One thing, and one thing only. It disintegrates your identity. If you add a contaminant to that organism, it can’t function normally. For the spirit, that’s a type of chronic disease. It affects your thinking, your relationships, and even your relationship with yourself.

Been on speaking terms with yourself lately? Getting along OK with whoever/whatever is you? If so, your levels of spiritual toxicity are low.

If you’re spending a lot of time convincing yourself you’re right about things, that’s a high level. You may be at actual war with yourself on some or many issues.

Symptoms of toxicity include:

  • Self-justification
  • Self-avoidance; dodging you own opinions, for example
  • Frequent conflict with friends
  • Hypocrisy on any level, for any reason
  • A hideous, all-embracing doubt which cripples your decision-making

Interestingly, anxiety, a paralysing dread for no materially identifiable cause, may be a symptom of onset. Ever had that feeling that you loathe something, and can’t define it? That it’s a danger, or hidden threat?

This is spiritual Fight or Flight, incarnate. It’s a survival instinct at the spiritual level. The human spirit, under-educated and largely ignored by spiritual monocultures which enforce conformity, but not spiritual life, (what a surprise) isn’t well armed to manage the threats.

I don’t want to write this idea in to any blind alleys or extended exercises in missing the point. The point is that spiritual toxicity is an active, working poison. Remember that, and act according to your instincts, which have got you through the last few million years.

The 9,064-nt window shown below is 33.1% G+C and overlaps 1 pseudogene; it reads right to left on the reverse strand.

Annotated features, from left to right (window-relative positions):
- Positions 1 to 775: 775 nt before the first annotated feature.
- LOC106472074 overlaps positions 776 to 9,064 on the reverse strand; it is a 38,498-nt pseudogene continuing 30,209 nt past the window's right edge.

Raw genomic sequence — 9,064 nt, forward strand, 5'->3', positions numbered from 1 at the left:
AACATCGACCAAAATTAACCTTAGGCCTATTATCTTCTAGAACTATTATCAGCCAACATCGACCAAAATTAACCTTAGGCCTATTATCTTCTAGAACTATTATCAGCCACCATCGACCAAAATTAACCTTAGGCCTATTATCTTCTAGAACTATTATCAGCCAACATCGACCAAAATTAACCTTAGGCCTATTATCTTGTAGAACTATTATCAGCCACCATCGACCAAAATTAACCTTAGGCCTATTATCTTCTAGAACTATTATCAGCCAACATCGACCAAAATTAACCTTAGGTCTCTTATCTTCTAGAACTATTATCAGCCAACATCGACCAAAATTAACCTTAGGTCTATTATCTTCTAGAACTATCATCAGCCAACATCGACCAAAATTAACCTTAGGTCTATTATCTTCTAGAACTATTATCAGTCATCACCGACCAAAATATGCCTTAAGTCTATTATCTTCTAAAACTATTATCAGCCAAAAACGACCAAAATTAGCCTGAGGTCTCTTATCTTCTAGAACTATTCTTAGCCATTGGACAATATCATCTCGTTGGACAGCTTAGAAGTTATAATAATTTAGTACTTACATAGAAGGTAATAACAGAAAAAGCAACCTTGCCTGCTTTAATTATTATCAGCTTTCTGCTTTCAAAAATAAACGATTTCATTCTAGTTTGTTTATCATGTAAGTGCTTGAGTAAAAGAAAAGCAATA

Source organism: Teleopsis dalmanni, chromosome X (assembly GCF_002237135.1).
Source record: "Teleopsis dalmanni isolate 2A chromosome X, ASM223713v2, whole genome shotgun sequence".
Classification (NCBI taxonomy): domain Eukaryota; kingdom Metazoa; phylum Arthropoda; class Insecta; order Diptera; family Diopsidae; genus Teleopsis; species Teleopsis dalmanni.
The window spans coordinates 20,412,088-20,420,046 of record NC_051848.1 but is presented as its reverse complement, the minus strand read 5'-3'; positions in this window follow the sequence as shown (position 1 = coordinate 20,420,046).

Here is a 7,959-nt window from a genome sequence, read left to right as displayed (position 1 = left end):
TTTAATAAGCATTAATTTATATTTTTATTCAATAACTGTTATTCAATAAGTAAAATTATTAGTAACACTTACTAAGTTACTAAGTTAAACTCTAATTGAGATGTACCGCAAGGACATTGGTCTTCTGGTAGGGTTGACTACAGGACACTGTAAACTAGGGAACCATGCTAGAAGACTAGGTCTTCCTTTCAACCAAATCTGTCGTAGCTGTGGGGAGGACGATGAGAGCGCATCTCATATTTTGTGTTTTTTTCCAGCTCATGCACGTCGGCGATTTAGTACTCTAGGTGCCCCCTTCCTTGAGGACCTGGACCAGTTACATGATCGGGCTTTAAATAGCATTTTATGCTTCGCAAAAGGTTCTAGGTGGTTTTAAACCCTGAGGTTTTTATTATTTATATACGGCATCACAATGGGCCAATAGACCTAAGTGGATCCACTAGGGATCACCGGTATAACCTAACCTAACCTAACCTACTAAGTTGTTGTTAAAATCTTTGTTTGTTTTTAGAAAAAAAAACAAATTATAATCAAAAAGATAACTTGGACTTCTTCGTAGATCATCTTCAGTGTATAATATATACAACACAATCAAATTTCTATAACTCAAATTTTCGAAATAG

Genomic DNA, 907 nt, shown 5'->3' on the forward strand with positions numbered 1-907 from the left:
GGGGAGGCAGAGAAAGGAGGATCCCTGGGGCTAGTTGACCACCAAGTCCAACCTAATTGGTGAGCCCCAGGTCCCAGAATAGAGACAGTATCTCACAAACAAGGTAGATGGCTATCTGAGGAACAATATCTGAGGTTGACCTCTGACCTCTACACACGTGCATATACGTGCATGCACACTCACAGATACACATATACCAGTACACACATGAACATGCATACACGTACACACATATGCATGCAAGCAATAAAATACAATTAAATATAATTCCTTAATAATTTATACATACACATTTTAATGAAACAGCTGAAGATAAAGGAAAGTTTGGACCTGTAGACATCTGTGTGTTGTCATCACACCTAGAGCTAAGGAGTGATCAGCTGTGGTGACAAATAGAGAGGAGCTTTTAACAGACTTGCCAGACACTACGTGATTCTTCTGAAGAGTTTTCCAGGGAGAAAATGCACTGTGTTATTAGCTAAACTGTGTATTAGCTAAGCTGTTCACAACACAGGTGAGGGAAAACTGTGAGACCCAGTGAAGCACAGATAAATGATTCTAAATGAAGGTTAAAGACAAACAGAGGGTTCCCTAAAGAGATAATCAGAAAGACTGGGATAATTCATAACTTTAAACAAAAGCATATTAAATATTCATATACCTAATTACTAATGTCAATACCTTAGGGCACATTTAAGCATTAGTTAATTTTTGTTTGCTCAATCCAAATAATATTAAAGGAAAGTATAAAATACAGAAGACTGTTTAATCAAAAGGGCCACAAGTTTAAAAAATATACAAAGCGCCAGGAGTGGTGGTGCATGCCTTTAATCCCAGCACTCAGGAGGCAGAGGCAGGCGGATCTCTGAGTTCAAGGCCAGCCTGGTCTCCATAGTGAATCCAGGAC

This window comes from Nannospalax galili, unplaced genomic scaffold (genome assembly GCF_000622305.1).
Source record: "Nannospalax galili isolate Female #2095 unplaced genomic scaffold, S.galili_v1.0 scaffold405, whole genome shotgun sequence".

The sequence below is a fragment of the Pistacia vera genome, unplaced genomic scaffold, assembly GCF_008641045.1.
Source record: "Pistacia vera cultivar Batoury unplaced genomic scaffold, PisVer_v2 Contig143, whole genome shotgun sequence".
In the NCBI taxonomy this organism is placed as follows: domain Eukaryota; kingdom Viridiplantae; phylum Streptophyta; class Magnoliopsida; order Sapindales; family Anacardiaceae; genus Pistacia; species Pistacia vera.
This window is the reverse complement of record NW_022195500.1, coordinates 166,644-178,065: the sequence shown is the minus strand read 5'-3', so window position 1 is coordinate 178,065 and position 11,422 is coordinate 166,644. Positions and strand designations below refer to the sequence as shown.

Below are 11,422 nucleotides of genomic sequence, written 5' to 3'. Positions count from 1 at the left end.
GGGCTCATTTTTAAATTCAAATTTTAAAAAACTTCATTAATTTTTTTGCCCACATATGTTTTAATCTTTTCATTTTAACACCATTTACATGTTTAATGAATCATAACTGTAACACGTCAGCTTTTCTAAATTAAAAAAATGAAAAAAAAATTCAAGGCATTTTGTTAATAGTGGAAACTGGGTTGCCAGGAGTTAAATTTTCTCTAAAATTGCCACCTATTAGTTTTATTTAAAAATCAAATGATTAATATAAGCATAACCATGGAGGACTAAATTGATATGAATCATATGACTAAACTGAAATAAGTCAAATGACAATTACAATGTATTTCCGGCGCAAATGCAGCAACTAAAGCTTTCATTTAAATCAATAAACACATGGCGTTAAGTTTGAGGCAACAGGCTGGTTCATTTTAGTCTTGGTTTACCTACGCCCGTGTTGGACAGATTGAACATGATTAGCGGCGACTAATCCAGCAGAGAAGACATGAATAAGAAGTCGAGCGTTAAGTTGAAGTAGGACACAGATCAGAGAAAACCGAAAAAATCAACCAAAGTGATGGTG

www.sydneymediajam.com

Religion decoded and made useful


 

 

Beliefs are supposed to mean something. In the Golden Age of Meaninglessness, you get a brochure, not a meaningful belief.

Religion is not dogma. It’s not an excuse. It’s not a means of personal moral superiority, however banal and pointless. It’s supposed to be useful. Religion, in most of its original forms, is a codification of both belief and conduct for spiritual benefit. In many ways, it’s just common sense.

The degraded forms of religion we see today are far removed from benefit, despite the fact that religion in some cases is all some people have. The tedious, pompous and often obsessive forms of religion aren’t much use, however, in delivering value.

Religion basics

Consider the basics:

  • “Thou shalt not be a jerk”. This covers all forms of misconduct which cause injury. All religions have this basic tenet.
  • Worship: Worship what, how, and why? Can you have a real religion, based on “Just add worship”? If you have no idea what you’re believing in, how do you worship it? Unless it serves some useful purpose, seems rather unfair.